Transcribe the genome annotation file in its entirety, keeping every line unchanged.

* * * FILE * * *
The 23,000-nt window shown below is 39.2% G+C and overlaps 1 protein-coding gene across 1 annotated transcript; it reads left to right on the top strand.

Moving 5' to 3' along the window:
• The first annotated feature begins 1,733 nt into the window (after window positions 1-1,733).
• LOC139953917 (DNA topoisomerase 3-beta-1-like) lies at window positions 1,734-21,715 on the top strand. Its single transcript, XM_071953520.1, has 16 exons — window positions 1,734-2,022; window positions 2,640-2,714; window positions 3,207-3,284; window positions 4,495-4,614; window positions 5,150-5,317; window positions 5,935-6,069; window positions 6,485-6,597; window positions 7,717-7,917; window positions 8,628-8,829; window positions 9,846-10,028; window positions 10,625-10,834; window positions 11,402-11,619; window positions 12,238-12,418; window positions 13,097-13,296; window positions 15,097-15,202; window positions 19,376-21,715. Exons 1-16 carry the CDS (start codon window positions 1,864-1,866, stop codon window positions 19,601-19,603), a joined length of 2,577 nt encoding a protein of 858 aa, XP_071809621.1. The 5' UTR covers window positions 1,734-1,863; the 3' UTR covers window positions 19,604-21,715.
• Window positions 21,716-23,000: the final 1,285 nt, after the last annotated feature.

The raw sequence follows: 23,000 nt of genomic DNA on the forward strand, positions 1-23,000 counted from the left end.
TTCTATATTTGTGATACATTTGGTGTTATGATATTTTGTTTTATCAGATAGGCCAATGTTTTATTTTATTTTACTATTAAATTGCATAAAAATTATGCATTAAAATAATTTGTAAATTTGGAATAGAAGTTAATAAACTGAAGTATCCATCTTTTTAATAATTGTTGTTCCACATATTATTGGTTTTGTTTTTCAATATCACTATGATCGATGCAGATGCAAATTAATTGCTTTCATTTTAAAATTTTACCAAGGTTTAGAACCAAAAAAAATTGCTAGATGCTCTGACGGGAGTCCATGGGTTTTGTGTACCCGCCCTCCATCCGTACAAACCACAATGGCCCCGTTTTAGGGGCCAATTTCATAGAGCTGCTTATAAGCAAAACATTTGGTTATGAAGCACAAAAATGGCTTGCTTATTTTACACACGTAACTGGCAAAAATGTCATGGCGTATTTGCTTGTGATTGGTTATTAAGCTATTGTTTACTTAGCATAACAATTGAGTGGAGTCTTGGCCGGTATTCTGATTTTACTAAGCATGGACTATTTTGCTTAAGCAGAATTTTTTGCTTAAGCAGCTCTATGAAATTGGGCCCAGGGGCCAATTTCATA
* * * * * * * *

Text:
The 23,000-nt window shown below is 39.2% G+C and overlaps 1 protein-coding gene across 1 annotated transcript; it reads left to right on the top strand.

Moving 5' to 3' along the window:
• The first annotated feature begins 1,733 nt into the window (after window positions 1-1,733).
• LOC139953917 (DNA topoisomerase 3-beta-1-like) lies at window positions 1,734-21,715 on the top strand. Its single transcript, XM_071953520.1, has 16 exons — window positions 1,734-2,022; window positions 2,640-2,714; window positions 3,207-3,284; window positions 4,495-4,614; window positions 5,150-5,317; window positions 5,935-6,069; window positions 6,485-6,597; window positions 7,717-7,917; window positions 8,628-8,829; window positions 9,846-10,028; window positions 10,625-10,834; window positions 11,402-11,619; window positions 12,238-12,418; window positions 13,097-13,296; window positions 15,097-15,202; window positions 19,376-21,715. Exons 1-16 carry the CDS (start codon window positions 1,864-1,866, stop codon window positions 19,601-19,603), a joined length of 2,577 nt encoding a protein of 858 aa, XP_071809621.1. The 5' UTR covers window positions 1,734-1,863; the 3' UTR covers window positions 19,604-21,715.
• Window positions 21,716-23,000: the final 1,285 nt, after the last annotated feature.

The raw sequence follows: 23,000 nt of genomic DNA on the forward strand, positions 1-23,000 counted from the left end.
TTCTATATTTGTGATACATTTGGTGTTATGATATTTTGTTTTATCAGATAGGCCAATGTTTTATTTTATTTTACTATTAAATTGCATAAAAATTATGCATTAAAATAATTTGTAAATTTGGAATAGAAGTTAATAAACTGAAGTATCCATCTTTTTAATAATTGTTGTTCCACATATTATTGGTTTTGTTTTTCAATATCACTATGATCGATGCAGATGCAAATTAATTGCTTTCATTTTAAAATTTTACCAAGGTTTAGAACCAAAAAAAATTGCTAGATGCTCTGACGGGAGTCCATGGGTTTTGTGTACCCGCCCTCCATCCGTACAAACCACAATGGCCCCGTTTTAGGGGCCAATTTCATAGAGCTGCTTATAAGCAAAACATTTGGTTATGAAGCACAAAAATGGCTTGCTTATTTTACACACGTAACTGGCAAAAATGTCATGGCGTATTTGCTTGTGATTGGTTATTAAGCTATTGTTTACTTAGCATAACAATTGAGTGGAGTCTTGGCCGGTATTCTGATTTTACTAAGCATGGACTATTTTGCTTAAGCAGAATTTTTTGCTTAAGCAGCTCTATGAAATTGGGCCCAGGGGCCAATTTCATA